WATCH FOR HORSES/ RALPH TAFOYA

CH.89: If you were to categorize or describe the style of your music, what would it be and why?

RT: Lately we have been described as West Coast alternative or New So-Cal sound. I feel like that’s a fair representation because it’s a good indicator of the laid back rock sound we offer at times.

CH.89: Where do you draw your inspiration from?

RT: We all have bands past and present that we look up to and draw from. In addition to that, it’s probably just a lot of life experience. Love, happiness, sadness, where we grew up. Sometimes there’s no telling where it comes from. The sky, perhaps?

CH.89: What made you want to start a band and how did you come up with the band name?

RT: A few of us tried starting bands since middle school, but they just never really panned out. It’s just one of those things where you fall in love with bands and see the things they do and places they go. You can’t help but dream about doing the same thing. Watch for Horses was pulled from a Wal-Mart gardening sign that actually said “Watch for Hoses” we were desperate for a name at the time.

CH.89: Can you talk a little bit about what your creative thought process is like when starting a new album?

RT: We have yet to start a full-length album, but for an EP or a new single, it’s a matter of hashing out random ideas. Recording them. Picking the one that sounds best and then giving that one more attention.

CH.89: What would you want people/ the listener to take from your music?

RT: The hope is always making something that we really like and then having someone listen to it that can form a connection with the song. If the lyrics speak to a life event they are going through or if they just feel happy when they hear a particular song, that makes it all worth it.

CH.89: Can you talk a little bit about your lifestyle as an artist and what that is like?

RT: I don’t know that we live any different than anyone else. We have jobs or some of us go to school. When we aren’t doing that, we are chasing the dream. Practicing at home. Rehearsing together and writing as much as possible.

CH.89: When starting out an artistic task, do you think it is better to have a particular direction/set plan guiding your way? Or, is it better to act on impulse and go from there?

RT: It’s really whatever feels natural. It’s always had to be an organic process for us. We can’t force a song because it just hasn’t worked that way. Certainly there is some direction, but the creativity is driven from a very natural place.

CH.89: What is one major lesson you’ve learned as an artist?

RT: Persistence. Keep your eye on the goal.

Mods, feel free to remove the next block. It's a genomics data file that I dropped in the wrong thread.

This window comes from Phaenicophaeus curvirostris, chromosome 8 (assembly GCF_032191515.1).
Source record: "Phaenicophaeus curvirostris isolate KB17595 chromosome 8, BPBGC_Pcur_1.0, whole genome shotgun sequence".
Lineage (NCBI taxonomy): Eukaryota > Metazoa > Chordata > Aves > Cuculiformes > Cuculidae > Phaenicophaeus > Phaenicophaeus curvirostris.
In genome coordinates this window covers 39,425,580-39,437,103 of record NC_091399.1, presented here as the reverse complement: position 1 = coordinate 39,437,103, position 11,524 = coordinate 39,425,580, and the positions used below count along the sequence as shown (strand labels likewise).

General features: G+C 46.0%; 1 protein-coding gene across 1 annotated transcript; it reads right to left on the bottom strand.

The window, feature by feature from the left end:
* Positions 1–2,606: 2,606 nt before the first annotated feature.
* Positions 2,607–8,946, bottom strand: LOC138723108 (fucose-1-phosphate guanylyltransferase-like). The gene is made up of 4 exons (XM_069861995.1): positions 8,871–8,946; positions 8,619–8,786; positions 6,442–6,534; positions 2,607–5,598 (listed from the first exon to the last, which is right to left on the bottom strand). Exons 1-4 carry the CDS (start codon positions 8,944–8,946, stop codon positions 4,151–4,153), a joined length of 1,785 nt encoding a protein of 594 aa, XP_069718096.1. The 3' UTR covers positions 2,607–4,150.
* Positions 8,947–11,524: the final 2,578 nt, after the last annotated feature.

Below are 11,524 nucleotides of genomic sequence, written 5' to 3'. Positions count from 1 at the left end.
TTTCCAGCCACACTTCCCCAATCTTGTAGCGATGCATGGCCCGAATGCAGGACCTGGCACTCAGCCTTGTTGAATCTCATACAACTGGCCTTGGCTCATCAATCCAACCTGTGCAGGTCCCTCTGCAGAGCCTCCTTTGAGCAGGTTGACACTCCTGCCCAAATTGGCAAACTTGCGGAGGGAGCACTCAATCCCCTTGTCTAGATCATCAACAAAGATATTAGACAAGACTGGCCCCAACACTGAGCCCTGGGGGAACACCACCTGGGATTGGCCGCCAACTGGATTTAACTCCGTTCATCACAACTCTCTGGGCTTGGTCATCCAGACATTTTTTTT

CH.89: Do you regard personal style & taste to be of highest importance?

RT: Maybe not of the highest importance. But it’s kind of fun to have your own sense of style and taste when you’ve been in a band for so many years.

CH.89: What do you consider to be the hardest thing about being an artist?

RT: It’s probably just a matter of navigating the people who want to help versus the people who are out to exploit you for personal gain. If you can get past that, things will be a lot more enjoyable.

CH.89: What is one thing you love about being an artist?

RT: Performing the things we create. It’s a lot of fun playing to a room and creating some kind of magic with them.

CH.89: Is there anyone in particular, any artists that inspire you in any way?

RT: I think we have a long list of bands that we all enjoy so it’s hard to narrow it down to one or a few. Anywhere from The strokes to the Red Hot Chili Peppers and The Smiths.

CH.89: What do you think of technology in terms of being a useful tool for artists today?

RT: It’s useful, but the fear is that it will take people far away from the human aspect that used to be in Music. We enjoy a good electronic song, but when it comes to rock music, things that sound too digital and processed, it’s no bueno.

CH.89: Do you think being an artist allows you to view the world differently from those who don’t follow creative paths?

RT: I would imagine it’s different but not any better than someone who chooses not to pursue a creative venture. The creativity just makes you look at things a little differently. You analyze little things and absorb them to be used as some type of inspiration later on. That might be one difference.

CH.89: Do you enjoy traveling? If so, do you have a favorite city?

RT: We have only been out of state as a band twice. But one of those times we went to Seattle and we loved it. That’s our favorite right now.

CH.89: Do you have a favorite author or book?

RT: Collectively as a band I’m going to guess it’s Dr. Seuss

CH.89: Any future goals or plans for your music?

RT: Play more and more shows. Hopefully play festivals this year. Open for well known bands. Keen recording new music.

CH.89: What does being an artist mean to you?

RT: It means being able to feel weird and vulnerable to strangers when nobody else wants to show that side of themselves. Taking life experience and turning it into a work of art.

CH.89: Any last words on the aesthetic of your music?

RT: The sound is in a place right now where it’s evolving. So it’s going to be a really exciting change. We are going to throw the paint against the wall and see what this looks like in the coming months.

CHECK OUT MORE ON: WATCH FOR HORSES 

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